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  • Author: Asger Hobolth x
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We describe statistical inference in continuous time Markov processes of DNA sequences related by a phylogenetic tree. The maximum likelihood estimator can be found by the expectation maximization (EM) algorithm and an expression for the information matrix is also derived. We provide explicit analytical solutions for the EM algorithm and information matrix.

Importance sampling or Markov Chain Monte Carlo sampling is required for state-of-the-art statistical analysis of population genetics data. The applicability of these sampling-based inference techniques depends crucially on the proposal distribution. In this paper, we discuss importance sampling for the infinite sites model. The infinite sites assumption is attractive because it constraints the number of possible genealogies, thereby allowing for the analysis of larger data sets. We recall the Griffiths-Tavaré and Stephens-Donnelly proposals and emphasize the relation between the latter proposal and exact sampling from the infinite alleles model. We also introduce a new proposal that takes knowledge of the ancestral state into account. The new proposal is derived from a new result on exact sampling from a single site. The methods are illustrated on simulated data sets and the data considered in Griffiths and Tavaré (1994).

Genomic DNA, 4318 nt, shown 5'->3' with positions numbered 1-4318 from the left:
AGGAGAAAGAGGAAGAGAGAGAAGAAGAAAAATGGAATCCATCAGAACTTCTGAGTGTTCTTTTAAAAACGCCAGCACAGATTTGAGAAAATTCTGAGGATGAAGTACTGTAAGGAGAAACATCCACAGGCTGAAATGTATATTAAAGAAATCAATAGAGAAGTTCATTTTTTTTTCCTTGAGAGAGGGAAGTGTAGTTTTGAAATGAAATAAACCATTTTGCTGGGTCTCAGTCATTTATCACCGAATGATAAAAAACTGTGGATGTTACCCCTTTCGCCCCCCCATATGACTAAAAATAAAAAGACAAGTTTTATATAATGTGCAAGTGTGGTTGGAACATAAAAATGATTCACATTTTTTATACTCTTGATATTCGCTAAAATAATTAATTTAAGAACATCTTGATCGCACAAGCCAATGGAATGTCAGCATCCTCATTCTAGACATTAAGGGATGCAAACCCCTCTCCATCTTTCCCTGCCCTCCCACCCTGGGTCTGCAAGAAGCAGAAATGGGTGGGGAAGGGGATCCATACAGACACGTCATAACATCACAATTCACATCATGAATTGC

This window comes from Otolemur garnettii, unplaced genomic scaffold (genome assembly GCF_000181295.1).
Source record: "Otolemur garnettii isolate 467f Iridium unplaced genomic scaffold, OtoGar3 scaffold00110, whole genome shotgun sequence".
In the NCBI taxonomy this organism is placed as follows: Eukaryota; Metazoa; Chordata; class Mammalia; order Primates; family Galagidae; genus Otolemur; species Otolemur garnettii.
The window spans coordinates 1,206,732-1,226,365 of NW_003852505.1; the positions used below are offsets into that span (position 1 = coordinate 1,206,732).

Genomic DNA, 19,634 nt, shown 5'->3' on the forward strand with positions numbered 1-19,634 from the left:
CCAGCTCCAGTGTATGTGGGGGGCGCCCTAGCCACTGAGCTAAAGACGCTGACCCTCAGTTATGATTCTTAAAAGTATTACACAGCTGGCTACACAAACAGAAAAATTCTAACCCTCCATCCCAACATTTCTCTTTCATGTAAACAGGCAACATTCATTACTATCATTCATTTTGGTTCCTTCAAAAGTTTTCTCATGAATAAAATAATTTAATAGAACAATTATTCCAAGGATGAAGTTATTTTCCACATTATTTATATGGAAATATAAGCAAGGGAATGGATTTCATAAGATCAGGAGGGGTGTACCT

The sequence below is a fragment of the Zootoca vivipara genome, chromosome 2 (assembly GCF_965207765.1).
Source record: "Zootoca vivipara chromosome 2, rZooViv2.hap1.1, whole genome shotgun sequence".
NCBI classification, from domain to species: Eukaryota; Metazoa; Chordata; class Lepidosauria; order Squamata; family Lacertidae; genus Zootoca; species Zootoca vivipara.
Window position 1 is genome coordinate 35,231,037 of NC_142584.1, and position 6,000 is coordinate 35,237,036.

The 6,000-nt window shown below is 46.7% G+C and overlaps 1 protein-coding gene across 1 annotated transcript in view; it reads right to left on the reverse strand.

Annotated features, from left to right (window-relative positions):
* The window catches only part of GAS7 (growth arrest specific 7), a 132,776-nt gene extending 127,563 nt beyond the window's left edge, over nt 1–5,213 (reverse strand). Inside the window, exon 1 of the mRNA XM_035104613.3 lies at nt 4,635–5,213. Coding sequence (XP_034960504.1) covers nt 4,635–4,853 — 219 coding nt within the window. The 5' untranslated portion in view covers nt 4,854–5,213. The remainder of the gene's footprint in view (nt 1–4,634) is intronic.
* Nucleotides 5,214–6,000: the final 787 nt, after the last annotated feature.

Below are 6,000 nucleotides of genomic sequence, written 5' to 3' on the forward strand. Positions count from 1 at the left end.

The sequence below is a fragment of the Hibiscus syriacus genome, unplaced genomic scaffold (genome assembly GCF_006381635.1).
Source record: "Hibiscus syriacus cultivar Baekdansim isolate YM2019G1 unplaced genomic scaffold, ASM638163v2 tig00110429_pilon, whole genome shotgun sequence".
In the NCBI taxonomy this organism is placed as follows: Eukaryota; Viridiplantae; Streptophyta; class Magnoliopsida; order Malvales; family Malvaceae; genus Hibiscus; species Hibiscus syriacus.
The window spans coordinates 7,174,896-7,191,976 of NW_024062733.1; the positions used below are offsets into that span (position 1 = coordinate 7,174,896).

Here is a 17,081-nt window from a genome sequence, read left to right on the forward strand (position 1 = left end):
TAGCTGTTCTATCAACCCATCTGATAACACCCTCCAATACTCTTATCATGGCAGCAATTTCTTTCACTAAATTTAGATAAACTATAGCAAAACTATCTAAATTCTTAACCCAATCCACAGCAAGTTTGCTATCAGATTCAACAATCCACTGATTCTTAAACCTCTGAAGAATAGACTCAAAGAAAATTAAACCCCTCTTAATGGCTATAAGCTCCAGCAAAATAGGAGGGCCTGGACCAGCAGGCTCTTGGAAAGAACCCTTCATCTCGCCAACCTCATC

Abstract

Changes in population size is a useful quantity for understanding the evolutionary history of a species. Genetic variation within a species can be summarized by the site frequency spectrum (SFS). For a sample of size n, the SFS is a vector of length n − 1 where entry i is the number of sites where the mutant base appears i times and the ancestral base appears ni times. We present a new method, CubSFS, for estimating the changes in population size of a panmictic population from an observed SFS. First, we provide a straightforward proof for the expression of the expected site frequency spectrum depending only on the population size. Our derivation is based on an eigenvalue decomposition of the instantaneous coalescent rate matrix. Second, we solve the inverse problem of determining the changes in population size from an observed SFS. Our solution is based on a cubic spline for the population size. The cubic spline is determined by minimizing the weighted average of two terms, namely (i) the goodness of fit to the observed SFS, and (ii) a penalty term based on the smoothness of the changes. The weight is determined by cross-validation. The new method is validated on simulated demographic histories and applied on unfolded and folded SFS from 26 different human populations from the 1000 Genomes Project.